Criminal offenses are divided into two (or three–keep reading) levels, which are misdemeanors and felonies. The most basic difference is the duration of possible incarceration. Felonies in Michigan are any offenses that are punishable by more than one year in prison. There is a subset of offenses called “high court misdemeanors” which are punishable by up to 2 years. However, the only thing that is a misdemeanor about them is the word misdemeanor, because they are treated as felonies for purposes of criminal procedure. Why the legislature ever created these “high court misdemeanors” is unknown to me. The other level of offenses are misdemeanors, which are punishable by incarceration for one year or less in the county jail.
The maximum penalties for felonies range from life in prison down to 2 years, depending on the offense. These “statutory” maximums can be enhanced by the habitual offender laws, whereby those persons with prior felony convictions can face higher penalties for new felony offenses. However, not all felony convictions result in a prison sentence, as convicted felons can also be lawfully sentenced to a term in the county jail (or possibly no jail at all if you hire a talented attorney). Sentencing in felony cases is governed by the Michigan Sentencing Guidelines. Essentially, these guidelines give the sentencing judge a range in months of what should be an appropriate sentence in a given case and if they sentence within these guidelines, it is presumed to be lawful. Properly scored guidelines are absolutely crucial and you should hire an attorney that is well-versed in scoring them properly. I will write a post in the future that breaks down more in depth how these guidelines work. Aside from the guidelines scores, there are also many statutes that control when a judge is and is not permitted to sentence an offender to incarceration. A smart attorney who is always up to date on the law will know the difference.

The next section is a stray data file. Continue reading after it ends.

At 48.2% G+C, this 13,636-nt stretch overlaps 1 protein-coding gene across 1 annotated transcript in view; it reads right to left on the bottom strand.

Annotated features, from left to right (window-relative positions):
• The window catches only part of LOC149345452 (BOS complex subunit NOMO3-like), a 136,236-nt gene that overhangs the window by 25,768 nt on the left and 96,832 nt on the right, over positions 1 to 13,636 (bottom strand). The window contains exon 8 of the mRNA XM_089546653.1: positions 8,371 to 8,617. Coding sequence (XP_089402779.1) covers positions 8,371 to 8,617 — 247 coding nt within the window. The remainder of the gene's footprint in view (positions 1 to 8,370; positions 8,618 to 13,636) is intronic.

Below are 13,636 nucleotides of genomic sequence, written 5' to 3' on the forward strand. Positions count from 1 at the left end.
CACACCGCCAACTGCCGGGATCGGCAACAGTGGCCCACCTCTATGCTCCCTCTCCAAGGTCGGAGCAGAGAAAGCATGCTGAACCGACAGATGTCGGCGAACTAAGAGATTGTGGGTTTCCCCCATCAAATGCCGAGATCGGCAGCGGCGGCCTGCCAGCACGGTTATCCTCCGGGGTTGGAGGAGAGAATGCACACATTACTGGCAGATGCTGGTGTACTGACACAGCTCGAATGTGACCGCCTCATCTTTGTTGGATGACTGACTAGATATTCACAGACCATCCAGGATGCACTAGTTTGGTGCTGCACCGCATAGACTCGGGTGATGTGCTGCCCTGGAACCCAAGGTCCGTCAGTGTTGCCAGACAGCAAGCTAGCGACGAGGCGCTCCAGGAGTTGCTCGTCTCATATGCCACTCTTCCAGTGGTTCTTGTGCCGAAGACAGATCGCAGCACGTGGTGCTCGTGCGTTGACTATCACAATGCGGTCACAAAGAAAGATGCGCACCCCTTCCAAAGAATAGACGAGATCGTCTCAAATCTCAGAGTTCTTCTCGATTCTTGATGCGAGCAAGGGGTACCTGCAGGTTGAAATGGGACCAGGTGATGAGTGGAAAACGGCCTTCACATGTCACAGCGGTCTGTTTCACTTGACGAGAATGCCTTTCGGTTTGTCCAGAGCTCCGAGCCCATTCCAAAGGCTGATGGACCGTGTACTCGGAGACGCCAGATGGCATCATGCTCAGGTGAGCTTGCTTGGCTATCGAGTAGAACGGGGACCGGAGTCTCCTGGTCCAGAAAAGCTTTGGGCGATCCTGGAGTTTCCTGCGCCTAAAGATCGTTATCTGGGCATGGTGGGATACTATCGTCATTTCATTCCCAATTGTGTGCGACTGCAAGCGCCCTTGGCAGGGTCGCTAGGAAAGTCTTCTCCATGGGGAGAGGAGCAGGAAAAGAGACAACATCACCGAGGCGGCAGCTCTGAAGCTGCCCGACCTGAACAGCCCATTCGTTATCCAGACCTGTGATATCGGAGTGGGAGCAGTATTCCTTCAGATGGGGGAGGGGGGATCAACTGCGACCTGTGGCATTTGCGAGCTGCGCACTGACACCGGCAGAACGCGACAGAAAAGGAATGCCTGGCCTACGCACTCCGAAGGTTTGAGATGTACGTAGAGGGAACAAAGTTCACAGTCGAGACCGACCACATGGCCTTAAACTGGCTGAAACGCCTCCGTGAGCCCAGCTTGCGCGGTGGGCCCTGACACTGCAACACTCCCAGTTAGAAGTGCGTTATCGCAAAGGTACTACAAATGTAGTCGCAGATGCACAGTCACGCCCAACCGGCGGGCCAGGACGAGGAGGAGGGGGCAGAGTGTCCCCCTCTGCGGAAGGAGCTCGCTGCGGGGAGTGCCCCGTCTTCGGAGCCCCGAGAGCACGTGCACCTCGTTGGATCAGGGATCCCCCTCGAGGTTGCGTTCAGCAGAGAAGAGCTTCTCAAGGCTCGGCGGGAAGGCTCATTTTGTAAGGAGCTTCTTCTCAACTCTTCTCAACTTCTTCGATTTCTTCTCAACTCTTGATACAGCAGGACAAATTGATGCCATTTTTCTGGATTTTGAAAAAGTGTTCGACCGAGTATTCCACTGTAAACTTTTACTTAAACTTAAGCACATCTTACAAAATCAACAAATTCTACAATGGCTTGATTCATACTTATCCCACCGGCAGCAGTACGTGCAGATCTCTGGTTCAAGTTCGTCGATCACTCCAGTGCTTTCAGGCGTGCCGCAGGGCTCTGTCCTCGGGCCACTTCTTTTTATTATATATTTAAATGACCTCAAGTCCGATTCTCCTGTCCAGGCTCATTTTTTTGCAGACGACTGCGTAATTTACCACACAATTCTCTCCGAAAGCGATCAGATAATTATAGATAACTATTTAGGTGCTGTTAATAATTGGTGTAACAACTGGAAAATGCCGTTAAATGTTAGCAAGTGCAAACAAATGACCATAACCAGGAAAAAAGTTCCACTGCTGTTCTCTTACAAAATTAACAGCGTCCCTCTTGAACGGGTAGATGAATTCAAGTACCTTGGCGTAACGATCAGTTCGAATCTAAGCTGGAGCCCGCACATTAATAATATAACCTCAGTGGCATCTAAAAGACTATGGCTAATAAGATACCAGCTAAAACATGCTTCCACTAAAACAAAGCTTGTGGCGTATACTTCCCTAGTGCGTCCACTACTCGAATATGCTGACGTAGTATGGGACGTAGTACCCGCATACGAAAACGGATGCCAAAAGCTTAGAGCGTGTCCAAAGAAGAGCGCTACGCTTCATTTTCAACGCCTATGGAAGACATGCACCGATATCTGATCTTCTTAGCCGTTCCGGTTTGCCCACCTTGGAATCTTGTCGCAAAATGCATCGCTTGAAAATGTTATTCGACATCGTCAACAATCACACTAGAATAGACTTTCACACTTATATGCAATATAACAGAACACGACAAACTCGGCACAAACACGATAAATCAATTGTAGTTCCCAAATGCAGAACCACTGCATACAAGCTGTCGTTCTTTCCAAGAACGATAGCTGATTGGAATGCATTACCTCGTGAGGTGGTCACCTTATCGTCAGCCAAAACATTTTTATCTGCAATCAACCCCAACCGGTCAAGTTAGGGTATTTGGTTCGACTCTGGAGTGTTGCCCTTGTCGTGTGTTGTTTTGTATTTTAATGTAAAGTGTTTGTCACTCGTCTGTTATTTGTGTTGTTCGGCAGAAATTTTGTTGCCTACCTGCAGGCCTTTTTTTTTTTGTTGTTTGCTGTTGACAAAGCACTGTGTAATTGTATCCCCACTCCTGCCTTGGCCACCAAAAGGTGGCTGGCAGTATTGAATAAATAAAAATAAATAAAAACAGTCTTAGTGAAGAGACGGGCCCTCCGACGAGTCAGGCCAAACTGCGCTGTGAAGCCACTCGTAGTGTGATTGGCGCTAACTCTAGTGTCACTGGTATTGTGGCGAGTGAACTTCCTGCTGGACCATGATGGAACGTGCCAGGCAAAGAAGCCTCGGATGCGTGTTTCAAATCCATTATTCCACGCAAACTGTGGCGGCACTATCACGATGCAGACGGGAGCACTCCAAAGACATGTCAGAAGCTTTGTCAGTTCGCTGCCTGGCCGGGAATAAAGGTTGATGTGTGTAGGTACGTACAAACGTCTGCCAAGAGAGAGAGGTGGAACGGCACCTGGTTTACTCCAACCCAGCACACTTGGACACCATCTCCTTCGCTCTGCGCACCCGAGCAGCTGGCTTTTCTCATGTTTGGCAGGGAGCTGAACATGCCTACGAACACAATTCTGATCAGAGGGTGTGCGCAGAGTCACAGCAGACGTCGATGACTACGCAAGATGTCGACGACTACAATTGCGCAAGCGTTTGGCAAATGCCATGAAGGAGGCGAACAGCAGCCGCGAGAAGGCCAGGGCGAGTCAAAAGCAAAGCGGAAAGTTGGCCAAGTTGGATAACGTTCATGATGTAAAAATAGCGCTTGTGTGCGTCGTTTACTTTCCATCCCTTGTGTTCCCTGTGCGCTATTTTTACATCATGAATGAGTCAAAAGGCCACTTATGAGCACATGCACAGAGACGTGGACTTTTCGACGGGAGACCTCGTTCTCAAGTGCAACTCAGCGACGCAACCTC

The maximum penalties for misdemeanors range from 30 days to one year incarceration in the county jail. One of the biggest differences in penalties for misdemeanors to that of felonies is there are no sentencing guidelines. This means that with the exception of some statutes that carry a rebuttable presumption of no jail, judges sentencing for misdemeanor convictions are permitted to lawfully incarcerate offenders from one day to the maximum number of days in jail. This can make for interesting situations where an offender can actually receive more jail time for a case reduced to a misdemeanor than would’ve been permitted for the felony that was dismissed!
If you or someone you know has been charged with R & O or any other criminal offense, contact Terry Nolan or Andy Lapres at Nolan Law Offices, PLLC by calling 231-769-2600.